“Given the complexity of concentrated solar power (CSP) technology, national private operators are in almost complete agreement, even if they do not dare say it out loud: Noor I had no real impact on them. Only a few civil engineering companies were able to benefit from direct contracts with the main contractor,” renewable energy expert Khalid Chraibi says. Put in this context, the 32% local integration rate for Noor I reported by the Moroccan Agency for Sustainable Energy (MASEN) may not be an indicator of job creation.
The economic fabric of Morocco is made up of a large number of small and medium-sized enterprises (SMEs) working independently and with little integration. This means there are very few national companies equipped to take on industrial projects under a contract or EPC (engineering, procurement & construction). Under an EPC contract, a company assumes full responsibility for the entire implementation of a project (including construction risks) in all the relevant areas (retail engineering, purchase of equipment, civil engineering, electricity, plumbing, etc.). The hoops that must be jumped through before a solar project can be awarded are many and complicated, which is why national companies often lack the qualifications for this type of large-scale project. The majority of Moroccan businesses have neither the financial nor the human resources to invest in these complicated projects. When a foreign company submits an EPC, it almost always brings in its own network of subcontractors with whom it has long-term relationships. This means national companies are limited to assuming the role of a financial partner or a potential subcontractor.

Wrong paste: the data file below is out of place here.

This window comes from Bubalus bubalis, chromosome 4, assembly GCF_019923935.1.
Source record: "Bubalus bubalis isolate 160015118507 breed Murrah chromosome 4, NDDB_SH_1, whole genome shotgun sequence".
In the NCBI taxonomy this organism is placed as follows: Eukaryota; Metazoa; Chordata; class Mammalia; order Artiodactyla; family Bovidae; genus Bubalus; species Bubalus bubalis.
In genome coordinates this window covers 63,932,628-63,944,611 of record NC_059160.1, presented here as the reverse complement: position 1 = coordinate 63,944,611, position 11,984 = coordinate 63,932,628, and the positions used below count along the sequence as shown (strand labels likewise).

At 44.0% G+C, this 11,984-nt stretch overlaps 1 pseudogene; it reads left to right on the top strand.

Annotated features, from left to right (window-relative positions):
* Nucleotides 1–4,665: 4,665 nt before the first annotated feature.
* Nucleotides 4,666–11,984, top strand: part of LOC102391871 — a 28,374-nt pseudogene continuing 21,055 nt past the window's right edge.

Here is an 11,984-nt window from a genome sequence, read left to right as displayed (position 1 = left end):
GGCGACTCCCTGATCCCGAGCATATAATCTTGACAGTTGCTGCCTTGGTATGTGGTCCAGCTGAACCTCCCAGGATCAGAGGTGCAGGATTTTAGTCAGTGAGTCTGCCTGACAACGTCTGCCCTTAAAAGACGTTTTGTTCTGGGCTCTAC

The CMC is working to ensure that the job creation potential remains substantial

“In the absence of studies or surveys on the impact of the Noor project on job creation, local integration clauses do not, at least for the Noor I, II and III solar complexes, seem to have had the desired effect on orders and long-term job creation,” Khalid Chraibi says. Dorothea Richewski, representative of the Heinrich Böll Foundation in Morocco, agrees. In an interview with the press, she said that the very high expectations that accompanied the development of the phase 1 of the Noor project had not been met: “There were fewer jobs created than expected and many were only temporary. Small and medium-size businesses were not sufficiently included in the construction of Noor I, though they are key for job creation and local economic development.”

With job creation falling short of its targeted expectations, the Moroccan Center of Conjuncture (CMC) called for the decentralization of energy competencies to replicate German success. The German model is more flexible, includes participatory initiatives, and strengthens the participation of communities and cities. The CMC is working to ensure that the job creation potential of the green economy in Morocco remains substantial.

Photo: “Ain-Beni-Mathar-2010-10-27-001” by Philippe Roos
2010 - licenced under Creative Commons Attribution (2.0)